Content Tips For Estate Agents By Digital Munkey Digital Munkey

Content Tips For Estate Agents

content-is-kingContent Tips For Estate Agents 


  • DO provide archives. This will give your old posts a second life by allowing visitors to browse some of the great content that’s been knocked off the front page of your site.
  • DO create categories/tags. They help visitors find those posts that match their questions and interests, both while searching within your site and on search engines.
  • DO allow subscriptions. If your content is good enough to entice visitors to come back, you’ll want to make it easy for them to view it in the future without having to type in your URL or check back every day. You can allow users to subscribe to updates via email, or provide an RSS button for use with feed reading applications like Google Reader.
  • DO provide a “back” link at the bottom of page. This may seem like a small detail, but it’s actually incredibly important. Whenever your visitors reach the end of a page or post, they should know exactly what you want them to do—which is, in this case, to stay. Including a back button will keep visitors on your site longer, encouraging them to explore all the other content via your home page.
  • DO include promotion for your business. Your content exists to promote your estate agents, so this one’s a no-brainer. All the videos and articles in the world won’t do you any favours if users can’t connect them to the product or service you’re offering.
  • DO provide links to social media profiles. If you aren’t using social media already, you should be. Linking your site with accounts social networks like Facebook and Twitter allows Buyers and sellers to interact with you on multiple channels, and also makes it easy for them to share content they like with their network of contacts, vastly increasing your marketing reach.


  • DON’T post “filler content.” This is especially true in the beginning stages of your content strategy. Just because you don’t have a lot of content yet doesn’t mean you should pump your site full of hot air. Ultimately, people don’t come back because you have a lot of stuff—they come back because you have great stuff.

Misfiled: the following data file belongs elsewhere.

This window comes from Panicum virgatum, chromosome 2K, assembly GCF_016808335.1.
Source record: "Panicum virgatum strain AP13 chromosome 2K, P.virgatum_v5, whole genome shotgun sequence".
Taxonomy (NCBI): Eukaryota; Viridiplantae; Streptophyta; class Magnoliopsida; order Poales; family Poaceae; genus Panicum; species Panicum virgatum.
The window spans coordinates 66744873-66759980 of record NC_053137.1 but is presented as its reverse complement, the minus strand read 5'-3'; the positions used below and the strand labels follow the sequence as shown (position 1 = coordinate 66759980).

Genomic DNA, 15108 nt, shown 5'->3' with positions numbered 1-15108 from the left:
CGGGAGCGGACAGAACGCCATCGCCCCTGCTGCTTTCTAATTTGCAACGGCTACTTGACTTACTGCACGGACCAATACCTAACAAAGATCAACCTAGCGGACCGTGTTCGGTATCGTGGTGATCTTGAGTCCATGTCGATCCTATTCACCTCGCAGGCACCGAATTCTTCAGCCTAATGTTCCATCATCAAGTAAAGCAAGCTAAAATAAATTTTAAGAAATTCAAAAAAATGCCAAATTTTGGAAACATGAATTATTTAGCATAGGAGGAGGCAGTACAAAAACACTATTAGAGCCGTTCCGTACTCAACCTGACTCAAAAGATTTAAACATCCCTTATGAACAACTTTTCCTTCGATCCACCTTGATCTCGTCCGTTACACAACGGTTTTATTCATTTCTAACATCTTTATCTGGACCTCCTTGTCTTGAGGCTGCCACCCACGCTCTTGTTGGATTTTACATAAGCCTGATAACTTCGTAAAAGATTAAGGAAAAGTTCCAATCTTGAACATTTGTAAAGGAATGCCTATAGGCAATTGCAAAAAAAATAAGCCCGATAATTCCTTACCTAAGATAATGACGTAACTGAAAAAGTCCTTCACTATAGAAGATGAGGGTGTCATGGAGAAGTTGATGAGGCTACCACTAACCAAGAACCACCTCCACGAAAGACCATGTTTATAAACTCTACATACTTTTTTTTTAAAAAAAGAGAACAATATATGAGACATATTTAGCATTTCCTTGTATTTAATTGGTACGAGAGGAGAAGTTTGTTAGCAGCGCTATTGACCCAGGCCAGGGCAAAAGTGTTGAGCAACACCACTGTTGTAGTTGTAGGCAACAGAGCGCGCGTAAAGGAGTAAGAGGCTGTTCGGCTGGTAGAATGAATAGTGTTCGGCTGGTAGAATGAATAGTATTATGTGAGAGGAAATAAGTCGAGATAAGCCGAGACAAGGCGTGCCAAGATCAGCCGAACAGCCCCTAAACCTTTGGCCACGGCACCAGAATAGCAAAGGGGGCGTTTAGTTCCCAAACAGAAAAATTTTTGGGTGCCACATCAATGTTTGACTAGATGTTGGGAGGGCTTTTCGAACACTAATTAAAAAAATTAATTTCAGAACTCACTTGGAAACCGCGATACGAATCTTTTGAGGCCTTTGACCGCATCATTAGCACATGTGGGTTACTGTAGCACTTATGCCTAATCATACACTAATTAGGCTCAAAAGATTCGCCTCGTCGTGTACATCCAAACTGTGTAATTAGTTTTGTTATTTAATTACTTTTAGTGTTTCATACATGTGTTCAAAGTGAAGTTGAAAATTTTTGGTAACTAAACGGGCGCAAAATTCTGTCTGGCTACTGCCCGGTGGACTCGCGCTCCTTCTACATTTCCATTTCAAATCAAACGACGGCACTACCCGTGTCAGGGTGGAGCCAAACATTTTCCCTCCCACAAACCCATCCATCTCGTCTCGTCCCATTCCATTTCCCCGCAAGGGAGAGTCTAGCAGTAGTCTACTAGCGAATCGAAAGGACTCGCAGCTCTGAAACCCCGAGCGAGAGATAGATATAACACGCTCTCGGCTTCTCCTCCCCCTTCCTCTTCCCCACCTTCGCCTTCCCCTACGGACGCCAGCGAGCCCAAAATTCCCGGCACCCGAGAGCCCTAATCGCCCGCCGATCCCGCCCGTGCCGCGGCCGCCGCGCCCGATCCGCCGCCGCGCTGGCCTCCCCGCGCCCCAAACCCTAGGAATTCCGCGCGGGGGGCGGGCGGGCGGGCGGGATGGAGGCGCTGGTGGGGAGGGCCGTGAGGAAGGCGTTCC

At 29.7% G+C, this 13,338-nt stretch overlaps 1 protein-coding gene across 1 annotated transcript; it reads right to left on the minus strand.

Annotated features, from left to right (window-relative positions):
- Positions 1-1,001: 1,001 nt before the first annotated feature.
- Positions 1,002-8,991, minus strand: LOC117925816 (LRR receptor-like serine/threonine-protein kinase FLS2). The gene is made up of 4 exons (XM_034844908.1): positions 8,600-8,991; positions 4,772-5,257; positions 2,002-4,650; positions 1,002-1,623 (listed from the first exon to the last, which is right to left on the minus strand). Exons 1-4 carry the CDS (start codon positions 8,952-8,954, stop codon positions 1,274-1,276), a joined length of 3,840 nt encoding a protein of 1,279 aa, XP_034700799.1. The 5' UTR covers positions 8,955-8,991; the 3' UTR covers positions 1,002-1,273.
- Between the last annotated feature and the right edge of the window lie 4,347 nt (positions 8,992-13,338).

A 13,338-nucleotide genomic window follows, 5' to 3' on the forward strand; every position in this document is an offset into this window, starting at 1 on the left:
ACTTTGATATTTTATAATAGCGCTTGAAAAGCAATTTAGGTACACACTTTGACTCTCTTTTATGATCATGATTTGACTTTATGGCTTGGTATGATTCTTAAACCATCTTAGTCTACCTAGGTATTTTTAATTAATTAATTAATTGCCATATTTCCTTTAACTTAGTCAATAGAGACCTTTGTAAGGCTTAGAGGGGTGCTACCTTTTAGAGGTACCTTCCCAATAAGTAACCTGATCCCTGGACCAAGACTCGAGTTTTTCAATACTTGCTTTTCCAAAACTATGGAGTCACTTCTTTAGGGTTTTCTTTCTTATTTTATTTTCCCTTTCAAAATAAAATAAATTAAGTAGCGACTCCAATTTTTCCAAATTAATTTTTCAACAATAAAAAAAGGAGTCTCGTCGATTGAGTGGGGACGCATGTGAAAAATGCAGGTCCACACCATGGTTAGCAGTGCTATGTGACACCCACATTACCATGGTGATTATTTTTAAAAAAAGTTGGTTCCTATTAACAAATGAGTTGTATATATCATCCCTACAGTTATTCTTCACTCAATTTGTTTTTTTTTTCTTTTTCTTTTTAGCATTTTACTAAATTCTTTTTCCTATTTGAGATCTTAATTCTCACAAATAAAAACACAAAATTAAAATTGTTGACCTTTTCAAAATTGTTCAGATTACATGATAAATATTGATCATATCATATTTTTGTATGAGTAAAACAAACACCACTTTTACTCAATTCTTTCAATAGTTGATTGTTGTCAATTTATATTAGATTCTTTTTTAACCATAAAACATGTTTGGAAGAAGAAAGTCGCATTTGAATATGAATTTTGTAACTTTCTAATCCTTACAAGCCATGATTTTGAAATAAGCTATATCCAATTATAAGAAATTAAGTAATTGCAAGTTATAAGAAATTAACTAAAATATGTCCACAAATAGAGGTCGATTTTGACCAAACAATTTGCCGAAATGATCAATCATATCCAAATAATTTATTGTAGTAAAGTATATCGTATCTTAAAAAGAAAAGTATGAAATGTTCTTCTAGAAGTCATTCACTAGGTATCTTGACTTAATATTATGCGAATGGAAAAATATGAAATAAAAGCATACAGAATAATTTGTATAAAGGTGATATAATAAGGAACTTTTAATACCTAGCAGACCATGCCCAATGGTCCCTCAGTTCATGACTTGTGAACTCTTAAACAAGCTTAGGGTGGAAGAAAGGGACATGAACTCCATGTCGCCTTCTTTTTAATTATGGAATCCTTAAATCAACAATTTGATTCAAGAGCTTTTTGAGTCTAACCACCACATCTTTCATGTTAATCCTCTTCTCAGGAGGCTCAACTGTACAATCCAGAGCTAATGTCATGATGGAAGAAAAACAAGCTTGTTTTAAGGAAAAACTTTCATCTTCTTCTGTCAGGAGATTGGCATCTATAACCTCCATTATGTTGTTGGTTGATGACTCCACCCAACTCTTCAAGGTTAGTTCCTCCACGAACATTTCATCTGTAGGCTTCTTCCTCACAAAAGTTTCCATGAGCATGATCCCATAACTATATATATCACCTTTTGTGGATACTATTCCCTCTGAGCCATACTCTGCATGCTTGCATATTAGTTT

• DON’T write novels. Longer blog posts make your content seem more authoritative and well researched, but they’re also time consuming, both for you and for your readers. Furthermore, most of the time, visitors won’t read the article in its entirety, and you risk either boring them or confusing them with too much information. Instead, try to keep articles under 1000 words.
  • DON’T use outside advertising. It may generate some revenue in the short run, but allowing outside companies to advertise on your site distracts from your content and your business. You also won’t have much control over what those ads will look like, meaning you could end up with a bunch of tacky images or animations that clash with your design and make you look bad by association.
  • DON’T do link exchanges. A link exchange is an agreement you make with another website or group of websites. Basically, you agree to post links to their content on your own site; in return, you’re guaranteed links to your content on their websites. While this is a quick method for boosting traffic to your site, the effect won’t last—after all, these sites are posting your links only because they’re obligated to, not because they think your content will be relevant to their visitors. In the other direction, you’re obligated to post links to their site even if you don’t recommend their content to your visitors, which could reflect poorly on you..
  • DON’T do excessive promotions for others. Promoting quality content from other websites and writers can be a good way to increase your visibility, both to your customer base and to more successful content marketers. But remember, your first responsibility is to your business. If you spend all your time plugging others, your content will suffer, and you won’t gain anything by it.

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